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Evolutionists on Evolution 3/3 Evolutionists on Evolution 3/3
by Jack Wellman
2009-04-19 09:17:46
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Scientists say that Darwin and his theory helped to advance science. Nobel Laureate Ernst Chain wrote that his discovery of penicillin (with Howard Florey and Alexander Fleming) and the development of bacterial resistance to that antibiotic and it owed nothing to Darwin's and Alfred Russell Wallace's evolutionary theories.
This continued to be the case in the 20th Century: The mapping of genomes, research on medications and drug reactions; the characterization of the ribosome, the double helix structure’s discovery, the structure of the double helix, improvements in food production and sanitation; even new surgeries, and other developments.
By the stretch of logic, many of those same scientists say that a DNA molecule containing four billion bytes of perfectly arranged information did not come from a source of intelligence. It just "happened!"   In Charles Ruhla's The Physics of Chance (1992), he learns how to derive the predictions of quantum theory.  The predictions show that two distant objects can exert influence on one another, even, "faster than the speed of light".
The text begins with rather simple treatments of probability, applied to coin tosses and telephone queues, on to Boltzmann Statistics, and then finally to quantum theory. So as your reading through the chapters in the book, you pick up the "tools" you need as you go along, in order to understand the more difficult material later on. Ruhla's writing style is engaging, although aggregately difficult to stay with.
One thing that is evidently missing in textbooks or any other serious books about life’s mathematical possibilities are the probabilities quotient. Who in their right mind would ever believe that a dropped Scrabble game spelled out exactly, the Gettysburg Address? Every designed product in the human experience points to a designer. The design argument is literally as old as the hills. That’s why it does not matter how loudly the skeptic shouts “chance.” The skeptic has not been able to conquer our counter-intuitive certainty—that information assumes a mind. And so the skeptic, filled with contradictions, ends up giving designed arguments to argue against design. How ironic.
Now it is important to note what is being said here. We are not just talking about aesthetic design (time plus matter plus chance can possibly explain aesthetic design), what is being discussed here is intelligent design. You see friends, If you were to walk around on Mars and see stones in a perfect circle, you could possibly assume that it all came together over eons of time by chance. But if you were to come upon a plastic Wal-Mart bag, you would certainly not say, “Look what the atmospheric pressure has done here.” Why is that? Because information assumes intelligence. And so there is a fine twist to this argument.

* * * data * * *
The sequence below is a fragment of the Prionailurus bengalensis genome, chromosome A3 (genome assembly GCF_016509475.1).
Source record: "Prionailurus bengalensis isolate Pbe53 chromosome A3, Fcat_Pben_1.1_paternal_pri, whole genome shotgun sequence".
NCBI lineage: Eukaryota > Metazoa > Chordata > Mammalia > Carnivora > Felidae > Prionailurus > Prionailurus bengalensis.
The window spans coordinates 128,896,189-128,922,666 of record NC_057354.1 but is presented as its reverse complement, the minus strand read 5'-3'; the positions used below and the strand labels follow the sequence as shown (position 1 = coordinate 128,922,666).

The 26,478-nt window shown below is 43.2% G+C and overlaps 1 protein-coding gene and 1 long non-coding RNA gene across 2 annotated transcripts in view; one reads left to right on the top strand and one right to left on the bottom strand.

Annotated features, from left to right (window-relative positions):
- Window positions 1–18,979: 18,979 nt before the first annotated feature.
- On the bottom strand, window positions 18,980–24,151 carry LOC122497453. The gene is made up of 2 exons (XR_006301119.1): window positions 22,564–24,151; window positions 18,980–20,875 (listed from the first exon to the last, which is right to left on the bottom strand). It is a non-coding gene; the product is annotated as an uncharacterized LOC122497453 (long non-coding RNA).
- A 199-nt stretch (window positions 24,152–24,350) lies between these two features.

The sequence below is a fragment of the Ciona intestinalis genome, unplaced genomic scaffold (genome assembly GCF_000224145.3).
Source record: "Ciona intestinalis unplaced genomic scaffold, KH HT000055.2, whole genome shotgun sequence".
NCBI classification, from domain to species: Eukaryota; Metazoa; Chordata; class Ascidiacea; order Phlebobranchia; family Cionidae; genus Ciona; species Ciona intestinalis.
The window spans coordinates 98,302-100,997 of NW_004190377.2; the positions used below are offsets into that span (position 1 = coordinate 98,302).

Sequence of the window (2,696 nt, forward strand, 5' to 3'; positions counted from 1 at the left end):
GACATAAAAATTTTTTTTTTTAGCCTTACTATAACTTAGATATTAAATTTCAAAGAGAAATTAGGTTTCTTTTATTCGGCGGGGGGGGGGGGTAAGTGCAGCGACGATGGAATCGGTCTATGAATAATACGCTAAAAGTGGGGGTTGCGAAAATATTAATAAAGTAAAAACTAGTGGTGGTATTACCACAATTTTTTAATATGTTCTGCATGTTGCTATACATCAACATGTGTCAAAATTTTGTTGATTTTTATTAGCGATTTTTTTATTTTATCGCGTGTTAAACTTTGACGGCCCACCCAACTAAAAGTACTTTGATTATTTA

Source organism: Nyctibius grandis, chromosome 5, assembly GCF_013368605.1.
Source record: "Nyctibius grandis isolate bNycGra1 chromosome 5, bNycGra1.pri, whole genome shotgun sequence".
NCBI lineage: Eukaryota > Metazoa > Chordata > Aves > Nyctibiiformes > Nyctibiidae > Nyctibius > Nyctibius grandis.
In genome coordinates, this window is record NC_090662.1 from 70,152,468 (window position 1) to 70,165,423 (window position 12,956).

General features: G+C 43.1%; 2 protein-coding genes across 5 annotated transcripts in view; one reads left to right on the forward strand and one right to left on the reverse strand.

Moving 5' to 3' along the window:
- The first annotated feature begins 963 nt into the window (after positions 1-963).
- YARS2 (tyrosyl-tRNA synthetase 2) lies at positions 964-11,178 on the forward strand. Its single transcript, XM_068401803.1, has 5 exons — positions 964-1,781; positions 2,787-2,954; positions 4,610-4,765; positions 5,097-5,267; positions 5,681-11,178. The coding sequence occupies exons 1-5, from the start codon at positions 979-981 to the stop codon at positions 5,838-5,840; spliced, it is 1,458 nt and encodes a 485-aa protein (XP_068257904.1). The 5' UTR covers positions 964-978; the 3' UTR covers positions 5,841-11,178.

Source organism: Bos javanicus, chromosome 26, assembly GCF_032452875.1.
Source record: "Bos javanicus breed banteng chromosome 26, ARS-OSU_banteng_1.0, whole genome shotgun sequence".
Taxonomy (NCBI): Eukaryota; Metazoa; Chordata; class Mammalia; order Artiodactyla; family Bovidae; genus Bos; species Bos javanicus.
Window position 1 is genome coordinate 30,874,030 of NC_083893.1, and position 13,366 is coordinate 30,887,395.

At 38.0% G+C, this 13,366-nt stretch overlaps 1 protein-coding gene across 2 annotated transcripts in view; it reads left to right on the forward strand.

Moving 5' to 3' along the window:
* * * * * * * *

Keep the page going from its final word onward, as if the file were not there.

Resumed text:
It is actually better called the “argument to design,” the original information density in human order. Evolution cannot, simply cannot explain the information order of the human cell. You see, all order has not evolved. Think of this: there is enough information in a single thread of human DNA to fill 600,000 pages of information. That is specified complexity, not just aesthetics.
If I were to make an absolute statement such as, "There is no gold on the moon," what is needed for that statement to be proven true? I need to have absolute or total knowledge of the moon, from its surface to its core. I need to have information that there is no gold in any of the rock, all the way to the core, in any crevice, even one speck, of the entire moon. If there is one flake of gold, then my statement is false and I have no basis for it. Therefore, by necessity, I need to have absolute knowledge before I can make an absolute statement of that nature. No human being has all knowledge. Therefore, none of us is able to truthfully make this assertion.
One of the greatest scientist minds who ever lived, Thomas Edison, said, "We do not know a millionth of one percent about anything." Let me repeat: Let's say that you have an incredible one percent of all the knowledge in the universe. Would it be possible, in the ninety-nine percent of the knowledge that you haven't yet come across, that there might be ample evidence to prove the existence of God? If you are reasonable, you will be forced to admit that it is possible. Somewhere, in the knowledge you haven't yet discovered, there could be enough evidence to prove that God does exist.